whose words I was humming under my breath,
as I was walking thorough the Springdale Mall

“After Tuesday,” the pastor said this weekend, “God will still be God.”

And, after Tuesday, we will still be us, and America will still be America, for good or for ill.

And, after Tuesday, the planet will still spin. Life will go on.

Traveling abroad even briefly in the past two years, the conversation most people outside the US have wanted to have with us was our opinion about the election. And we quickly got tired of talking about it. Especially after going through the mail-in ballot so early in the process, we both have sort of pulled back from reading about politics, engaging about it on social media, etc., etc.. There just comes a limit, which we reached roughly about six twelve months ago. It is all too easy for us as Westerners – and, perhaps as human beings – to retreat into endless self-preoccupation which limits our point of view. There’s a lot more happening in the world than the bloviating nonsense currently occupying the national stage.

This poem resonates because so many of us have felt that if we disengage and claim that, “it’s not my issue,” that going along to get along is good enough; that leaving well-enough alone is fine. But, we are all connected in so many ways; every act is connected, and we are not only involved, we are complicit. This is not to say that every act of living is guilty, but that we all ultimately hold some responsibility for each other. Giving a hand-up and paying the gift of what we have forward to our communities means getting involved on behalf of others. Speaking on behalf of those who aren’t heard is our privilege. If nothing else can be learned from this national conversation it is that listening to those who are not usually heard is just so much more important than speaking.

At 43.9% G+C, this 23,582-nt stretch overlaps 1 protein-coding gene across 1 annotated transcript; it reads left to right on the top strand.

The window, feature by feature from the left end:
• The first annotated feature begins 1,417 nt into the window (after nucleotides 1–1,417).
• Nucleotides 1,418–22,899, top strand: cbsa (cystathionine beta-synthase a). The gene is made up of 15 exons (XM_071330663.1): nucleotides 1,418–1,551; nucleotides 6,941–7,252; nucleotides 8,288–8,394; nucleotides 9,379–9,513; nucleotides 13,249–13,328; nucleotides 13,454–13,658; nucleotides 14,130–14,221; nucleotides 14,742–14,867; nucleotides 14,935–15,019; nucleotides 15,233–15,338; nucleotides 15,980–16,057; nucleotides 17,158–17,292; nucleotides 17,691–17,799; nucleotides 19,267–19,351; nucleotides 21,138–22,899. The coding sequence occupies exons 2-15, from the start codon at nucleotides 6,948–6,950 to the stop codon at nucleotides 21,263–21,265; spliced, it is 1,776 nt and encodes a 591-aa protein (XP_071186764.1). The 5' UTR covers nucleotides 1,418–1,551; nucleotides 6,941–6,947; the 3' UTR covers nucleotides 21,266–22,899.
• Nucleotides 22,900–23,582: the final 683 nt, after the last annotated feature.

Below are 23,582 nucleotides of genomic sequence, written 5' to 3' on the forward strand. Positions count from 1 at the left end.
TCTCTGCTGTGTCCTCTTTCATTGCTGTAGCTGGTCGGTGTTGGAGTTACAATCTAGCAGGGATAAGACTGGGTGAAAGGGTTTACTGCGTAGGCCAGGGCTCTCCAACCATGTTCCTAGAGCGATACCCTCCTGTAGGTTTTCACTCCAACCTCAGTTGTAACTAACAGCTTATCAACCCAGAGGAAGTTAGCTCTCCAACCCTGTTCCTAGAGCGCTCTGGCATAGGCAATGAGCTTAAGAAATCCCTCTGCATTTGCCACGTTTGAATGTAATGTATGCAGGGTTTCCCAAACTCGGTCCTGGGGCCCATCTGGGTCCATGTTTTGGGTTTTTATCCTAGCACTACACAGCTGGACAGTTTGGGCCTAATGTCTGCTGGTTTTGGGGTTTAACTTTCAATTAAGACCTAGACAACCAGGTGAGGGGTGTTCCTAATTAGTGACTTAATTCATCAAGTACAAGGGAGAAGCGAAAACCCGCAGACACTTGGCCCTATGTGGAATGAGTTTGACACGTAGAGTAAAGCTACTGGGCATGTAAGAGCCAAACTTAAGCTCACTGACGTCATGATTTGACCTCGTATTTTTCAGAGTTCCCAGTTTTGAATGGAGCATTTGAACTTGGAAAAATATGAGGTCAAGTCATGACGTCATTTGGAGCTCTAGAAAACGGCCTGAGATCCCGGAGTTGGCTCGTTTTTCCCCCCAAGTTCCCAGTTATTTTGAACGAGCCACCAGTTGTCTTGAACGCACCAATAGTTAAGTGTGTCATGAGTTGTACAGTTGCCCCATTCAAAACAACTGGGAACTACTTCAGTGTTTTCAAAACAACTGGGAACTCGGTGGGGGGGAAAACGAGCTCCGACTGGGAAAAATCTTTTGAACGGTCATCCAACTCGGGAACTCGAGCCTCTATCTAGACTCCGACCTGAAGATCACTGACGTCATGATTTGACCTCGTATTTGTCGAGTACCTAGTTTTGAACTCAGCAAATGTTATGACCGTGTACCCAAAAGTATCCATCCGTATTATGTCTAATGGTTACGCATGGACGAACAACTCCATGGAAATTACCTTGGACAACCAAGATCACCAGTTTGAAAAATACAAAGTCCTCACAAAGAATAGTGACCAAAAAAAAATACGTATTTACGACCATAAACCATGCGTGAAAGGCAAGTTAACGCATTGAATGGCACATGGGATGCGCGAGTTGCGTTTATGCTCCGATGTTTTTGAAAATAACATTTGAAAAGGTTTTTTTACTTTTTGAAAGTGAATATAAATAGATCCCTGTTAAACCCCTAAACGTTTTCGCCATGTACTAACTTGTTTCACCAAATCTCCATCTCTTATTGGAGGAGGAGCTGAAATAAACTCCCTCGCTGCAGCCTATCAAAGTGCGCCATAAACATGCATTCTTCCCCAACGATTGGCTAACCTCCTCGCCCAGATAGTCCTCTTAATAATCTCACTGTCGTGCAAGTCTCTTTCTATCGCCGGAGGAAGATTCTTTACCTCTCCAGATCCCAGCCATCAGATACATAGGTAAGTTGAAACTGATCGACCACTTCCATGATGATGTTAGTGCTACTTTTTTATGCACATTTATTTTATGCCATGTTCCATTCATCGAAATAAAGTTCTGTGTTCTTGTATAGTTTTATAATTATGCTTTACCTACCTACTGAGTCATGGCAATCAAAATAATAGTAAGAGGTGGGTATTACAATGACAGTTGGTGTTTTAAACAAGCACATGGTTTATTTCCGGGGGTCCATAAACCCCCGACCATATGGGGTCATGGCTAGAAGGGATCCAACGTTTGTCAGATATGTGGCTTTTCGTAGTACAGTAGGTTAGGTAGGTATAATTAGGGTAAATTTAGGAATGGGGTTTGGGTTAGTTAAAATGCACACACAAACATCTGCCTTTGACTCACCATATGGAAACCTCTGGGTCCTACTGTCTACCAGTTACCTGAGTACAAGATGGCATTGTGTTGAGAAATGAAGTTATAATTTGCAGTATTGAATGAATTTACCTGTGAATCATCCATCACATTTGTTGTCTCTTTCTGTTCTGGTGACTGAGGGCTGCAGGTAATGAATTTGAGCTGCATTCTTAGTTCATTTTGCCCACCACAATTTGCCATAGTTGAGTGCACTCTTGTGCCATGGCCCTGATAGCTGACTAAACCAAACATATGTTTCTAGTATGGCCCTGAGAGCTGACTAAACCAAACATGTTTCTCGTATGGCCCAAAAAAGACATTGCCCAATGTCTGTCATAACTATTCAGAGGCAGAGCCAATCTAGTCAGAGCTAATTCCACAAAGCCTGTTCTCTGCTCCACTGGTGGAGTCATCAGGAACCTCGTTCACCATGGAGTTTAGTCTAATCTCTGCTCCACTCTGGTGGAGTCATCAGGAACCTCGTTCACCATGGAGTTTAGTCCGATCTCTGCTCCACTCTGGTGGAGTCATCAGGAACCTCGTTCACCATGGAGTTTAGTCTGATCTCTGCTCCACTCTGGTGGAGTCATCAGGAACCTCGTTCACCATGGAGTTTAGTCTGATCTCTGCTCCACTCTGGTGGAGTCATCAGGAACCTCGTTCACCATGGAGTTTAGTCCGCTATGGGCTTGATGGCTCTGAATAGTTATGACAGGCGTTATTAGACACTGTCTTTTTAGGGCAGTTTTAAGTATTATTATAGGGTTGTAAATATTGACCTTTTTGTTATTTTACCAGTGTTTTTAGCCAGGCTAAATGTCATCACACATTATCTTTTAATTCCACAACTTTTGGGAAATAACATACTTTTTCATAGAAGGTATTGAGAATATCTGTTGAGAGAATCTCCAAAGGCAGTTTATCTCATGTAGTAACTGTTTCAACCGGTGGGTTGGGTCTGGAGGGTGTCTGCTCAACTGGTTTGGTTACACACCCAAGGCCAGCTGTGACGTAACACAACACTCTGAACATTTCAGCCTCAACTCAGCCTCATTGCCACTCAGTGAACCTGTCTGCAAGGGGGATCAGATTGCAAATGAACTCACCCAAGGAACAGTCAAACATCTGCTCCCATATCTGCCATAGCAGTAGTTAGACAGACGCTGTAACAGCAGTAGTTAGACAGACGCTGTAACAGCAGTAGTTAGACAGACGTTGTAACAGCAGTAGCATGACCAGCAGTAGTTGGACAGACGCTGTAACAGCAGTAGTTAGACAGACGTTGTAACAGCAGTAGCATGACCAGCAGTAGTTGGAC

Whatever way the world shifts, at least this election season has taught us that.

After Tuesday, here’s hoping that perspective remains, and that all sides in this contretemps can agree to disagree, and to compete again without so much rancor, perhaps. If nothing else, may we remember that we are not opponents ordinarily, but community, with many of the same goals and beliefs, and the same hopes for our future.

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On Iceland; Links

In case we haven’t gotten around to discussing just how we found Iceland this last trip, have a read of the Reykjavik Grapevine’s article, Curiosity Killed the Quiet. It really captures quite well what we found, and why we cannot see ourselves living there, at least not until they get a handle on their tourism.

On the other hand, here are some pictures of the trip, just because it really is a beautiful place to see.

Iceland 2016 07
Iceland 2016 03
Iceland 2016 16
Iceland 2016 71

In totally unrelated news, here are a bunch of stories I’ve been saving to share with you:


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Life With a Single Bag

Iceland 2016 02